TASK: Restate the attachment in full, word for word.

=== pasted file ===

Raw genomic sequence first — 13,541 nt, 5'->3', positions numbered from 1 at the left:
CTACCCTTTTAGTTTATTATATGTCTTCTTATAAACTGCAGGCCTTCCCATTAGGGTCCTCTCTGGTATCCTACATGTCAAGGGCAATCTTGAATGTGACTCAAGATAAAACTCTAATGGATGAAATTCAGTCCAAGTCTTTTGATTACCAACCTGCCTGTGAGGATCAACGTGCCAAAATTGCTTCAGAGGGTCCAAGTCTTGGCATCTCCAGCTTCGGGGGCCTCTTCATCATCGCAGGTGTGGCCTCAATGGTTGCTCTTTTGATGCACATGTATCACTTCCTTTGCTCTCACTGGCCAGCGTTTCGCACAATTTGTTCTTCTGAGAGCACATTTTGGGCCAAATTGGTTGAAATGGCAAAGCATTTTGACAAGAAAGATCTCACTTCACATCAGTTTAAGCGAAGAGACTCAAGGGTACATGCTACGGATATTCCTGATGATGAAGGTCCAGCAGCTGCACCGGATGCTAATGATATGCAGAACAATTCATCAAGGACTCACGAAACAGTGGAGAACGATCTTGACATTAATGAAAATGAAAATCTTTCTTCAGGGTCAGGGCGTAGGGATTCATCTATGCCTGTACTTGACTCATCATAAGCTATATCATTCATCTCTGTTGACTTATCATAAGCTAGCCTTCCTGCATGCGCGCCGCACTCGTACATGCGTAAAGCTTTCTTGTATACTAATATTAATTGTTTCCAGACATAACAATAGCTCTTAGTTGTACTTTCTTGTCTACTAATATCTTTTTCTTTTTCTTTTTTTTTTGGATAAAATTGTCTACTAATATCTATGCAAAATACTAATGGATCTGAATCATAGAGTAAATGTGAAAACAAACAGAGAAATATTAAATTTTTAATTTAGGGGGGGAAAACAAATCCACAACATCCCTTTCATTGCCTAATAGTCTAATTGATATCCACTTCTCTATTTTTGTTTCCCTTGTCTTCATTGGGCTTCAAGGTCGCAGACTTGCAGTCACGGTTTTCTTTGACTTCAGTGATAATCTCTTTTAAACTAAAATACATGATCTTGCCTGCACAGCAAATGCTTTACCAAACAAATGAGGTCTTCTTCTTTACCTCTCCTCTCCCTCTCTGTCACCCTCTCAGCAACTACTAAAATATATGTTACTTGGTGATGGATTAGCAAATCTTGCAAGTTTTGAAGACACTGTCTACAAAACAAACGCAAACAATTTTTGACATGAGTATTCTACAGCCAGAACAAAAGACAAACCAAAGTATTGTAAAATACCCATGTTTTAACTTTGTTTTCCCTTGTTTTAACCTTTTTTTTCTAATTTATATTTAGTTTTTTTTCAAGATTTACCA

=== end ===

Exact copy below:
Raw genomic sequence first — 13,541 nt, 5'->3', positions numbered from 1 at the left:
CTACCCTTTTAGTTTATTATATGTCTTCTTATAAACTGCAGGCCTTCCCATTAGGGTCCTCTCTGGTATCCTACATGTCAAGGGCAATCTTGAATGTGACTCAAGATAAAACTCTAATGGATGAAATTCAGTCCAAGTCTTTTGATTACCAACCTGCCTGTGAGGATCAACGTGCCAAAATTGCTTCAGAGGGTCCAAGTCTTGGCATCTCCAGCTTCGGGGGCCTCTTCATCATCGCAGGTGTGGCCTCAATGGTTGCTCTTTTGATGCACATGTATCACTTCCTTTGCTCTCACTGGCCAGCGTTTCGCACAATTTGTTCTTCTGAGAGCACATTTTGGGCCAAATTGGTTGAAATGGCAAAGCATTTTGACAAGAAAGATCTCACTTCACATCAGTTTAAGCGAAGAGACTCAAGGGTACATGCTACGGATATTCCTGATGATGAAGGTCCAGCAGCTGCACCGGATGCTAATGATATGCAGAACAATTCATCAAGGACTCACGAAACAGTGGAGAACGATCTTGACATTAATGAAAATGAAAATCTTTCTTCAGGGTCAGGGCGTAGGGATTCATCTATGCCTGTACTTGACTCATCATAAGCTATATCATTCATCTCTGTTGACTTATCATAAGCTAGCCTTCCTGCATGCGCGCCGCACTCGTACATGCGTAAAGCTTTCTTGTATACTAATATTAATTGTTTCCAGACATAACAATAGCTCTTAGTTGTACTTTCTTGTCTACTAATATCTTTTTCTTTTTCTTTTTTTTTTGGATAAAATTGTCTACTAATATCTATGCAAAATACTAATGGATCTGAATCATAGAGTAAATGTGAAAACAAACAGAGAAATATTAAATTTTTAATTTAGGGGGGGAAAACAAATCCACAACATCCCTTTCATTGCCTAATAGTCTAATTGATATCCACTTCTCTATTTTTGTTTCCCTTGTCTTCATTGGGCTTCAAGGTCGCAGACTTGCAGTCACGGTTTTCTTTGACTTCAGTGATAATCTCTTTTAAACTAAAATACATGATCTTGCCTGCACAGCAAATGCTTTACCAAACAAATGAGGTCTTCTTCTTTACCTCTCCTCTCCCTCTCTGTCACCCTCTCAGCAACTACTAAAATATATGTTACTTGGTGATGGATTAGCAAATCTTGCAAGTTTTGAAGACACTGTCTACAAAACAAACGCAAACAATTTTTGACATGAGTATTCTACAGCCAGAACAAAAGACAAACCAAAGTATTGTAAAATACCCATGTTTTAACTTTGTTTTCCCTTGTTTTAACCTTTTTTTTCTAATTTATATTTAGTTTTTTTTCAAGATTTACCA